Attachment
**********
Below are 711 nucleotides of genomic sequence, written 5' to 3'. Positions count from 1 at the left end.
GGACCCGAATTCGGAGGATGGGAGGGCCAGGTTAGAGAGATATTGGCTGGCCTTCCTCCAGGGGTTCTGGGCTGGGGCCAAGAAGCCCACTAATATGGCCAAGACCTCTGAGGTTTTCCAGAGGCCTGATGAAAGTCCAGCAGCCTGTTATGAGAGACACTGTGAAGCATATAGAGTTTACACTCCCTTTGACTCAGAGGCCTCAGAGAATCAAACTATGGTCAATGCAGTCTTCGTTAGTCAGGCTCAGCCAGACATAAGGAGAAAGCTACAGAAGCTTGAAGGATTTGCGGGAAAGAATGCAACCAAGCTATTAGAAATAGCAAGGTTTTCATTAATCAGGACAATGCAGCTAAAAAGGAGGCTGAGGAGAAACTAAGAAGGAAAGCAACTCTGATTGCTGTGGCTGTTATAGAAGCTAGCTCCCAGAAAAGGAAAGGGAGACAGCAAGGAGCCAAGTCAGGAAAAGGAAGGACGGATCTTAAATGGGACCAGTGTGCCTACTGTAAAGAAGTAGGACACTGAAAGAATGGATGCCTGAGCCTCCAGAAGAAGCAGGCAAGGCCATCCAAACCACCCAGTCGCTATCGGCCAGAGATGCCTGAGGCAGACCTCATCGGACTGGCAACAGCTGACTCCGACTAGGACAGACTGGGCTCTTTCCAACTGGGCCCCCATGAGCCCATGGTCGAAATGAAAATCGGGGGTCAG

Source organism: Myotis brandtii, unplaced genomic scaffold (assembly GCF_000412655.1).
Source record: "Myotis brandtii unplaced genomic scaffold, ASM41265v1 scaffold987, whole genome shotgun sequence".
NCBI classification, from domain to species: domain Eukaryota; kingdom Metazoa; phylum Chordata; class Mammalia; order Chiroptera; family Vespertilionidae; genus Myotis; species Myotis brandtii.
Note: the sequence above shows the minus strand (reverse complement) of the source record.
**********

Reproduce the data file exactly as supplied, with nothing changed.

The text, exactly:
Below are 711 nucleotides of genomic sequence, written 5' to 3'. Positions count from 1 at the left end.
GGACCCGAATTCGGAGGATGGGAGGGCCAGGTTAGAGAGATATTGGCTGGCCTTCCTCCAGGGGTTCTGGGCTGGGGCCAAGAAGCCCACTAATATGGCCAAGACCTCTGAGGTTTTCCAGAGGCCTGATGAAAGTCCAGCAGCCTGTTATGAGAGACACTGTGAAGCATATAGAGTTTACACTCCCTTTGACTCAGAGGCCTCAGAGAATCAAACTATGGTCAATGCAGTCTTCGTTAGTCAGGCTCAGCCAGACATAAGGAGAAAGCTACAGAAGCTTGAAGGATTTGCGGGAAAGAATGCAACCAAGCTATTAGAAATAGCAAGGTTTTCATTAATCAGGACAATGCAGCTAAAAAGGAGGCTGAGGAGAAACTAAGAAGGAAAGCAACTCTGATTGCTGTGGCTGTTATAGAAGCTAGCTCCCAGAAAAGGAAAGGGAGACAGCAAGGAGCCAAGTCAGGAAAAGGAAGGACGGATCTTAAATGGGACCAGTGTGCCTACTGTAAAGAAGTAGGACACTGAAAGAATGGATGCCTGAGCCTCCAGAAGAAGCAGGCAAGGCCATCCAAACCACCCAGTCGCTATCGGCCAGAGATGCCTGAGGCAGACCTCATCGGACTGGCAACAGCTGACTCCGACTAGGACAGACTGGGCTCTTTCCAACTGGGCCCCCATGAGCCCATGGTCGAAATGAAAATCGGGGGTCAG

Source organism: Myotis brandtii, unplaced genomic scaffold (assembly GCF_000412655.1).
Source record: "Myotis brandtii unplaced genomic scaffold, ASM41265v1 scaffold987, whole genome shotgun sequence".
NCBI classification, from domain to species: domain Eukaryota; kingdom Metazoa; phylum Chordata; class Mammalia; order Chiroptera; family Vespertilionidae; genus Myotis; species Myotis brandtii.
Note: the sequence above shows the minus strand (reverse complement) of the source record.